Grief (and loss) comes in many packages:
- Some are normal unavoidable life events: loss of a loved one who lived a full life, loss of health/abilities as you age, etc.
- Some are the result of natural/unpreventable occurrences: illness, disease, natural disasters such as tornadoes or mudslides, etc.
- Some are the result of another person: death of a loved one by another person’s decision, various crimes, medical negligence, abandonment or rejection, adultery, conflict, divorce, war, etc.
- Some are the result of our deceased loved one’s personal choices: suicide, unintentional drug overdose, fatal accident such as drunk driving, etc.
- Some are the result of our own self: losing a relationship due to choosing to mistreat or cheat on someone, disability or illness due to personal negligence of health or well-being, foolish decisions, poor financial or business decisions, family/marital conflict due to our pride, etc.
There are also different timeframes of grief and loss:
- Some are temporary: being laid off at work, short-term illness or injury, separation, etc.
- Some are permanent: death of a loved one, permanent disability, divorce, etc.
- Some can be ongoing: family/marital conflict, health issues, mental illness, a family member’s rebellion or substance abuse, a rude boss that makes you hate your job
Grief and loss ALL have one thing in common: no matter the situation, each circumstance breaks the heart, and attempts to break the spirit, of the one going through grief or loss.
Each person has to take an inventory of their own grief and do what they feel is best. I personally think that as long as someone isn’t hurting other people or themselves, their grief is healthy and appropriate.
If we fail to take an inventory of our grief, we (by default) plan to become stagnant and stunted in our grief. Being stunted destroys our growth…and being stagnant causes us to become detached.
What stunts us in times of grief? Caring what other people think. Not wanting to deal with it. Turning to substances or addictions. Making sure we stay overly busy. Becoming extreme people pleasers.
But. it. is. there. Grief doesn’t magically go away.
When we deny our right to feel what we need to feel or we choose to not go through grief the way we need to individually process it, we cheapen our grief…and worse, we stunt any growth we could experience from the situation.
And there is growth a griever can experience…and there are lessons one can learn through every situation they face in life…good and bad.
Grief and loss are too personal to allow someone to tell a griever how to process their loss. EVERYBODY…and EVERY SITUATION is different.
And grief isn’t something to be put away in a closet, high up on a shelf, neatly out of sight…or putting a permanent “game face” on just to make other people more comfortable.
If a griever is ever going to find genuine relief from their grief, it has to be addressed. And grievers need to address it because it can affect so many other aspects of life: marriage, relationships, work, health, etc.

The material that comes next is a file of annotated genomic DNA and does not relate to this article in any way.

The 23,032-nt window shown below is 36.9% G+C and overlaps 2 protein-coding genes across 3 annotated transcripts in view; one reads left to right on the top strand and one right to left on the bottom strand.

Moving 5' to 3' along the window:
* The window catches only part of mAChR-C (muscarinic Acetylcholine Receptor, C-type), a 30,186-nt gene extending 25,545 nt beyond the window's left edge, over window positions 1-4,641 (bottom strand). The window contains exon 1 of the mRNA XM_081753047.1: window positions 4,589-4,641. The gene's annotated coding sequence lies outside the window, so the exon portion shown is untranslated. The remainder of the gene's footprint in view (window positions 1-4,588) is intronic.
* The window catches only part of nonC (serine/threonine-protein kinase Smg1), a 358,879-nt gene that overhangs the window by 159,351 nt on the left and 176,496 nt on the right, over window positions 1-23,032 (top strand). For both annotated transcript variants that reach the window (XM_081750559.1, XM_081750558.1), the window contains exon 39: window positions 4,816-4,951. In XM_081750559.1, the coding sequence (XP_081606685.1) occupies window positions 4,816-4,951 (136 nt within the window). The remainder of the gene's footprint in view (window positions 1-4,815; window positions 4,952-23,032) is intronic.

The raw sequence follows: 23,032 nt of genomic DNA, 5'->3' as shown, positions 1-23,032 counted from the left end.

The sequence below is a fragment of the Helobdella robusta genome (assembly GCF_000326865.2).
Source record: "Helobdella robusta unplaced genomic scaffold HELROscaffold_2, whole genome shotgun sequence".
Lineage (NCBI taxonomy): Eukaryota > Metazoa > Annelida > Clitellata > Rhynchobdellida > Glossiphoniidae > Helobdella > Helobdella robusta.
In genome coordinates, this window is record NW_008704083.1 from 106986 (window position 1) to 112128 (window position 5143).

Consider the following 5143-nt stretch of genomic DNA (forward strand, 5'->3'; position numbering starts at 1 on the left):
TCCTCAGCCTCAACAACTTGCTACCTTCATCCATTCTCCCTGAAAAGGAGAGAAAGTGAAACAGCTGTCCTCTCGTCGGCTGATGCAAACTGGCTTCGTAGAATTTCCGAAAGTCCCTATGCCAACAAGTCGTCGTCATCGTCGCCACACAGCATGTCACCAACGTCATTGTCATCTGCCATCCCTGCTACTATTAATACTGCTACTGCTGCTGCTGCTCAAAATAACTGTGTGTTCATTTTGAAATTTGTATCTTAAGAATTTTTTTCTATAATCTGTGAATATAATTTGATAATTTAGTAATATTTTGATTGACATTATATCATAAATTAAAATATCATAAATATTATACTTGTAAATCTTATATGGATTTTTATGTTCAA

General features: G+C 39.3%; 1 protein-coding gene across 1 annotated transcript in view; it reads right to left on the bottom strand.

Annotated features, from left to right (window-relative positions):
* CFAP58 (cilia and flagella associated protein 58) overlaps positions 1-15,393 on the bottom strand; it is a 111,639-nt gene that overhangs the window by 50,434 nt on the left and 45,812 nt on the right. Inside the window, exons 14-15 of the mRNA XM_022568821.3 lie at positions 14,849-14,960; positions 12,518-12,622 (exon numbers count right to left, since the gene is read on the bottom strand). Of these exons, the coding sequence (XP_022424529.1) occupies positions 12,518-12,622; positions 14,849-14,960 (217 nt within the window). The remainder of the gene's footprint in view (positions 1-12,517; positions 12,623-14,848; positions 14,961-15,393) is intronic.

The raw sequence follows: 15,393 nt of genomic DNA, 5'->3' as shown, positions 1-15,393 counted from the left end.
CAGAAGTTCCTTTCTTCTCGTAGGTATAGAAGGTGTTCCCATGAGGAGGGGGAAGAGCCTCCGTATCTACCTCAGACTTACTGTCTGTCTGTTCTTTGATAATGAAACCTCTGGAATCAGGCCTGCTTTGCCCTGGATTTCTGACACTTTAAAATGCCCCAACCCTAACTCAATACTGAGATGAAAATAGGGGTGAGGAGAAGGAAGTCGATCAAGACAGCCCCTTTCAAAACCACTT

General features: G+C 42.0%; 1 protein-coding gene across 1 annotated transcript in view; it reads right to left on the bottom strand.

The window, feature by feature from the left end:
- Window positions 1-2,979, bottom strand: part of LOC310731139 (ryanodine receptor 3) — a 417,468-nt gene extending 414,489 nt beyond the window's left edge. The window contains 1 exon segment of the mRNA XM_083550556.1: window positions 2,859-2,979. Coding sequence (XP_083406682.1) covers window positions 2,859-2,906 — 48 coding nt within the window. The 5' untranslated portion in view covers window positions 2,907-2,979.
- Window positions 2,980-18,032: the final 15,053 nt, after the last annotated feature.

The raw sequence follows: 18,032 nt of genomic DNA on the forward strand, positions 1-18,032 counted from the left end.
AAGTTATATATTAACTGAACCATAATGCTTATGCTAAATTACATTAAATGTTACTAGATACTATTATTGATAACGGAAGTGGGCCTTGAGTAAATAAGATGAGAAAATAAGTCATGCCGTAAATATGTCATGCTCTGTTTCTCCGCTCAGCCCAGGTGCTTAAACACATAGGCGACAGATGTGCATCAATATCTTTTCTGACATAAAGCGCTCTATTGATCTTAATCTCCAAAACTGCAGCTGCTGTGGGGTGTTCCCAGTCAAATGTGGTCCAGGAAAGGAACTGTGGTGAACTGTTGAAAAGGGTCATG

It is far better to have 6 months (or however long) of genuine, real, messy grief that you truly work through than to go through the rest of life wounded or having to wear an artificial game face.
Authentic grief is going to look different for each griever. What works for one griever may not work for another griever.
There are 7 BILLION different ways to grieve…a unique style to each griever on earth.
Make a list. Ask yourself what your convictions are. Seek to see what you truly want out of life. Ask God to reveal His purpose for your life (we ALL have a life purpose). Find any silver lining you can out of grief (not always easy…but usually can be found with hard work. Not always but usually.)
What personally works for me during times of grief is:
- Drawing close to God
- Being true to my spouse, child(ren), family, and myself
- Grieving how I need to grieve
- Choosing to be kind to everyone
- Taking good care of my health & wellness (grief can cause lower immune system functioning)
- Choosing not to neglect remaining loved ones (this can be difficult while going through grief but I have seen many people lose or damage relationships with their spouse and children which later adds to their loss and heartache. I always try to keep this in check for myself.).
- Being honest with God and myself (can be messy at times but I grow through it)
- ASKING family & friends for what I need if I need something (this prevents MANY hurt feelings or the all-too-common feeling of “nobody cares” while going through grief)
- Choosing to be grateful (finding 5 people and 5 things to be grateful for every morning and evening)
- Enjoying life (many grievers think this a weird one…but “life” is still going to happen and I can’t buy back time. Life’s “clock” doesn’t stop ticking just because I am sad or I am going through a tough event. Grief takes away so much…it’s a personal conviction of mine that life is still a gift and I’m going to unwrap that gift every single day. Grief takes enough from me…it’s not going to get my “life” too.)
Find out what “authentic grief” means to you.
Nobody wants to be permanently stuck in the vortex of grief. Use times of grief to find out who you are…and who you truly want to be.
Allow your authentic grief to teach you life lessons and allow the incredible growth from life’s events to make you a better person.
Oftentimes, it is out of the positive and negative reels of life when we fully “process,”…becoming a better person…and “develop” an authentic life.